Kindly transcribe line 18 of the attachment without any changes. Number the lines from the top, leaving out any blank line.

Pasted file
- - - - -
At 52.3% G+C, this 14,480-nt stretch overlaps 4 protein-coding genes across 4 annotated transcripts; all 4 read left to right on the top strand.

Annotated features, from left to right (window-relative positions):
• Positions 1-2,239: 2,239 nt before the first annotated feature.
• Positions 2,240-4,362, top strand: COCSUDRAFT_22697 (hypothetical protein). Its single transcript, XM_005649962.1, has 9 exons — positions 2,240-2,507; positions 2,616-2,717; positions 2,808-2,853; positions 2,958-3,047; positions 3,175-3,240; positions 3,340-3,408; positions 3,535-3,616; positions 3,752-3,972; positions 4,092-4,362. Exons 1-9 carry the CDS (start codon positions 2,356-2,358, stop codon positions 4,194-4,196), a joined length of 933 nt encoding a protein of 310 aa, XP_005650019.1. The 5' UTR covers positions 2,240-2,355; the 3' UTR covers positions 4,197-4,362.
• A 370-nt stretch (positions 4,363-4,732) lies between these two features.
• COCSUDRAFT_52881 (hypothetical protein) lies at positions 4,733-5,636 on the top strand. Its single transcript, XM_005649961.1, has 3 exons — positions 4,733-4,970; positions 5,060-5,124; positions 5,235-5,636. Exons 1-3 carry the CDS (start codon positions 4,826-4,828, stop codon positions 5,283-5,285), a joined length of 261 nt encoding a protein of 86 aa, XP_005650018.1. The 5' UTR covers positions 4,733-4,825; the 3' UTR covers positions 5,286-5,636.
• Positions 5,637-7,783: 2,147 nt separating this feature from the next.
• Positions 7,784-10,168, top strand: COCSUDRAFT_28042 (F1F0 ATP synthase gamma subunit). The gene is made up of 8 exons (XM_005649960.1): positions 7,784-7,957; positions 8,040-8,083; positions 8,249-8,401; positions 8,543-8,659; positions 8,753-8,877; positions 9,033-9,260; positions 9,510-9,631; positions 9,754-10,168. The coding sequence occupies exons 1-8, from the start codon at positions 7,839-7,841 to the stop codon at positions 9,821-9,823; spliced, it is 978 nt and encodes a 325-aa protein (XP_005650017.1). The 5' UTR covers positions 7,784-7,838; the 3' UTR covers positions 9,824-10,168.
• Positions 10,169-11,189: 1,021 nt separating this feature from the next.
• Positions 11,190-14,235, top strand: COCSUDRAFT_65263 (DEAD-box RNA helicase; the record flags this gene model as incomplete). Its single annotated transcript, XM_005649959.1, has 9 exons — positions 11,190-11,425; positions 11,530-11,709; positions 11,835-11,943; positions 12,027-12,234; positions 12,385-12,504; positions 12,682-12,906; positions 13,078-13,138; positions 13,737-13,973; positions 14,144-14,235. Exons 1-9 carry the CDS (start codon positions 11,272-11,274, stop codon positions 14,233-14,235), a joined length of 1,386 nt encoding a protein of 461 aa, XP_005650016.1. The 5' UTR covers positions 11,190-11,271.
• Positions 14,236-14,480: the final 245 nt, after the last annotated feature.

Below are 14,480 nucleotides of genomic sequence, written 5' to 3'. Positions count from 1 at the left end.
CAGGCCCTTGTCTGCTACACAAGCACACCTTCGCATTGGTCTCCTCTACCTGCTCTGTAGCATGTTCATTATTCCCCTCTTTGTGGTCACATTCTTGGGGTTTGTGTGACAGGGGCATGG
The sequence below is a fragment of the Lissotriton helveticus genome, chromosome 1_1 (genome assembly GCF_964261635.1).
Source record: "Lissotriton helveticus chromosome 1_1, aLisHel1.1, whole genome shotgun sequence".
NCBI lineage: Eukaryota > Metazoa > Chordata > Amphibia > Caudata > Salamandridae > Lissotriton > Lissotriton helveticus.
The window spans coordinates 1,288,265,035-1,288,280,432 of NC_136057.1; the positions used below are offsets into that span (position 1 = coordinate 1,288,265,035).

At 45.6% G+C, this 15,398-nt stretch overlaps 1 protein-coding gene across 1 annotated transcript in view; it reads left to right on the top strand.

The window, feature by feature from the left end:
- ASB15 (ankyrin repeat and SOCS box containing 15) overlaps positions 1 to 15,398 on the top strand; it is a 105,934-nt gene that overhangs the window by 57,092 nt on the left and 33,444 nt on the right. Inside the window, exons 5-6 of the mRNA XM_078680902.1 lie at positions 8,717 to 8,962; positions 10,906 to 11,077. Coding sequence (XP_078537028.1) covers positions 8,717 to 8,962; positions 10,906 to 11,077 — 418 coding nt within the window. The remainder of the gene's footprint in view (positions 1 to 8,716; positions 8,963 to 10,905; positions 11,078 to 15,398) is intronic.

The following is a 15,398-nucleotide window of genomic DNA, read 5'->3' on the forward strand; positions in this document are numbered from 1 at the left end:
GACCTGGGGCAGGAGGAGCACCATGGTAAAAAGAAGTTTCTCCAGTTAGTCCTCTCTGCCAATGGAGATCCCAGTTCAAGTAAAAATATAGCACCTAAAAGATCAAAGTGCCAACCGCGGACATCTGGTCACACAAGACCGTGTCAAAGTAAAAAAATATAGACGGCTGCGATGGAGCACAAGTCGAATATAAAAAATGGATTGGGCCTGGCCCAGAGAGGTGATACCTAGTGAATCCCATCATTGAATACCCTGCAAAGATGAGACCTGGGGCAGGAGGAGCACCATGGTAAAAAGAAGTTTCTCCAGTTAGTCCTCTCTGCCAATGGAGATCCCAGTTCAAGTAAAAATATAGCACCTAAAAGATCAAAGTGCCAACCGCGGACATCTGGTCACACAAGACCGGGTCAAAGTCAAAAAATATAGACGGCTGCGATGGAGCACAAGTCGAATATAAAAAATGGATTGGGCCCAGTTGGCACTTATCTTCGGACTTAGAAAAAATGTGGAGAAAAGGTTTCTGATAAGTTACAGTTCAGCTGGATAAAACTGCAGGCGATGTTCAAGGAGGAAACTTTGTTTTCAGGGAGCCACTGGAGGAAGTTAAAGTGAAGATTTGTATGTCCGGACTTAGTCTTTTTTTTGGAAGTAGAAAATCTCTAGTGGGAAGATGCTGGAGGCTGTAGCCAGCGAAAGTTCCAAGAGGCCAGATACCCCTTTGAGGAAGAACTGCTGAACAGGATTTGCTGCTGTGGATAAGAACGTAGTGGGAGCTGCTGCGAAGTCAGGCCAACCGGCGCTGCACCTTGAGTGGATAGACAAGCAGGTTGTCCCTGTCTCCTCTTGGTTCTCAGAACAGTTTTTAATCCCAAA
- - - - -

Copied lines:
At 45.6% G+C, this 15,398-nt stretch overlaps 1 protein-coding gene across 1 annotated transcript in view; it reads left to right on the top strand.